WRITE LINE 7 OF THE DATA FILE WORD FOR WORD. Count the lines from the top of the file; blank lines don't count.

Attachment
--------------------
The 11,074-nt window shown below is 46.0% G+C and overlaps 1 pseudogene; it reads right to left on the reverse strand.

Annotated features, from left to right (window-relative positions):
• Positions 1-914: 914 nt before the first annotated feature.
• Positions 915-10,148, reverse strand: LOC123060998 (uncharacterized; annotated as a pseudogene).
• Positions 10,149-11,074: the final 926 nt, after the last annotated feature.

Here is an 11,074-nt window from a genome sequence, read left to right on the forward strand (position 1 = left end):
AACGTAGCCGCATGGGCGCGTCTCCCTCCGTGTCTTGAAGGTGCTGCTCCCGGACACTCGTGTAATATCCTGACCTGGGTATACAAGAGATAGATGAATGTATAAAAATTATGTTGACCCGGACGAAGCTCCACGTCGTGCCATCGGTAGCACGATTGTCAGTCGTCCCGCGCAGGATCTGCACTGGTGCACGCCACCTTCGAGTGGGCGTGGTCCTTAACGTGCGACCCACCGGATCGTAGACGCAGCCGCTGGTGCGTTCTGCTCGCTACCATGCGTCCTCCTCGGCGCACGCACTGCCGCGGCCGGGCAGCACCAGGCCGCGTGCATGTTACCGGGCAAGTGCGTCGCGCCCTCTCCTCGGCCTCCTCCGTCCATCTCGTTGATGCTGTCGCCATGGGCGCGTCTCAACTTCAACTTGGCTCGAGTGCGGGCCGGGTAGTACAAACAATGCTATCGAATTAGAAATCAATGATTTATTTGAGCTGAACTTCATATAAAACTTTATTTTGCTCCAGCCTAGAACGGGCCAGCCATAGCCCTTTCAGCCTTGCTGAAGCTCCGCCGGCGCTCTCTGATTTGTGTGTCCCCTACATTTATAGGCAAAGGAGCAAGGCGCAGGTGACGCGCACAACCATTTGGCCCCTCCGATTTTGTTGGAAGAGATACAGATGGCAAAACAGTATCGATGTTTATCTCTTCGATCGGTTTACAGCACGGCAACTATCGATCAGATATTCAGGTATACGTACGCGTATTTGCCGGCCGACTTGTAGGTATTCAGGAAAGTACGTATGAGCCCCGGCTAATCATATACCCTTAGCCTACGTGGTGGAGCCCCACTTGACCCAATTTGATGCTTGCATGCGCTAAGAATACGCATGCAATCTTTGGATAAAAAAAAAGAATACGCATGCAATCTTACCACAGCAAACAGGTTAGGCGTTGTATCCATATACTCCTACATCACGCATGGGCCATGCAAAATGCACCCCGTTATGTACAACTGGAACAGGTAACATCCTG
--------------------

AACGTAGCCGCATGGGCGCGTCTCCCTCCGTGTCTTGAAGGTGCTGCTCCCGGACACTCGTGTAATATCCTGACCTGGGTATACAAGAGATAGATGAATGTATAAAAATTATGTTGACCCGGACGAAGCTCCACGTCGTGCCATCGGTAGCACGATTGTCAGTCGTCCCGCGCAGGATCTGCACTGGTGCACGCCACCTTCGAGTGGGCGTGGTCCTTAACGTGCGACCCACCGGATCGTAGACGCAGCCGCTGGTGCGTTCTGCTCGCTACCATGCGTCCTCCTCGGCGCACGCACTGCCGCGGCCGGGCAGCACCAGGCCGCGTGCATGTTACCGGGCAAGTGCGTCGCGCCCTCTCCTCGGCCTCCTCCGTCCATCTCGTTGATGCTGTCGCCATGGGCGCGTCTCAACTTCAACTTGGCTCGAGTGCGGGCCGGGTAGTACAAACAATGCTATCGAATTAGAAATCAATGATTTATTTGAGCTGAACTTCATATAAAACTTTATTTTGCTCCAGCCTAGAACGGGCCAGCCATAGCCCTTTCAGCCTTGCTGAAGCTCCGCCGGCGCTCTCTGATTTGTGTGTCCCCTACATTTATAGGCAAAGGAGCAAGGCGCAGGTGACGCGCACAACCATTTGGCCCCTCCGATTTTGTTGGAAGAGATACAGATGGCAAAACAGTATCGATGTTTATCTCTTCGATCGGTTTACAGCACGGCAACTATCGATCAGATATTCAGGTATACGTACGCGTATTTGCCGGCCGACTTGTAGGTATTCAGGAAAGTACGTATGAGCCCCGGCTAATCATATACCCTTAGCCTACGTGGTGGAGCCCCACTTGACCCAATTTGATGCTTGCATGCGCTAAGAATACGCATGCAATCTTTGGATAAAAAAAAAGAATACGCATGCAATCTTACCACAGCAAACAGGTTAGGCGTTGTATCCATATACTCCTACATCACGCATGGGCCATGCAAAATGCACCCCGTTATGTACAACTGGAACAGGTAACATCCTG